I am glad that brewers have taken to expanding the pumpkin genre with a harvest’s worth of choices. Nothing embodies craft beer more than experimentation, innovation, and — choice. I don’t enjoy every stout, every rye beer, every Oktoberfest, every pale ale, or every Saison. I will not hate on an entire genre of beer because I don’t like all of them. I judge pumpkin beer the way I judge every other style – one by one. Choice is good! Gone are the days of piss-yellow beer and an utter lack of variety. I am glad that an IPA can be red, black, rye, English, American, tea-infused- coffee-infused, single-hopped, dry-hopped, mango infused, sessionable, double, tripled and so-on. And, I’m glad pumpkin beer shows up on shelves in countless variety. All beer styles enjoy remarkable variability and allow for brewing ingenuity, which personifies craft beer.
Even though IPAs are also “passe,” Stone Brewing continues to succeed. I guess they won the pissing match.
Pumpkin “spice” ale is a trend. Thankfully, this trend is slowly dying and one day will be part of our distant memory. Pumpkin ales are now sitting on retailers’ shelves far beyond the season, sometimes well into the next year. The decline in sales across the country can attest to the fall of pumpkin beer popularity. A recent article from Forbes tells the depressing tale of why brewers made major cutbacks on pumpkin ale production this year due to falling sales of this seasonal “favorite.”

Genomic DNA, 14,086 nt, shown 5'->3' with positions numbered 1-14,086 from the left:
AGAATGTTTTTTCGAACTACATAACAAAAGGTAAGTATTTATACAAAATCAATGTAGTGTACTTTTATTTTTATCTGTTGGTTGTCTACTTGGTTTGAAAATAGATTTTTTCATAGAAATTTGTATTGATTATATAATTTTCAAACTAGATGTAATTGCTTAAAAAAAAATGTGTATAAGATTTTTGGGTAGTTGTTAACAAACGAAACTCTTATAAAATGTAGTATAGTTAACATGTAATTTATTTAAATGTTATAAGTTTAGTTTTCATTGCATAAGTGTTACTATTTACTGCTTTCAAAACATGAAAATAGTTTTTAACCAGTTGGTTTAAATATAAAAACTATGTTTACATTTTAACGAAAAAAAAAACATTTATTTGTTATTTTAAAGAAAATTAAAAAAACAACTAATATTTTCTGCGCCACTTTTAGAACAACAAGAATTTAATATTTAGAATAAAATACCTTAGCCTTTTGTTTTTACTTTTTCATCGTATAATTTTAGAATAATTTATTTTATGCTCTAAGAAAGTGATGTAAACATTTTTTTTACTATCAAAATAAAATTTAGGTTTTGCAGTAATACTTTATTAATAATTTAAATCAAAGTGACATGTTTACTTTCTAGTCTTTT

I also am not concerned about a cut-back in pumpkin ales being made. I do not drink beer because it is popular or because its sales are exceedingly successful. Several beer styles endure the ebb and flow that is the fickle American taste buds. Fads are fads. It is easy to cloud this debate with ancillary items surrounding pumpkin ales, rather than discuss the beer, itself. To worry about matters that have nothing to do with beer is the simpleton approach. I will not do that.
I am not one to judge others on what they choose to do with their lives. This also includes what they choose to imbibe in. I know a plethora of people who love pumpkin ale with a cinnamon sugar rim. It makes me happy that they are drinking what they enjoy and that they are drinking craft beer. This doesn’t mean I have to enjoy pumpkin ales. And I can certainly voice my opinion on the matter.
All I can say is this. I don’t drink overspiced bullshit. I drink good pumpkin beer… craft beer.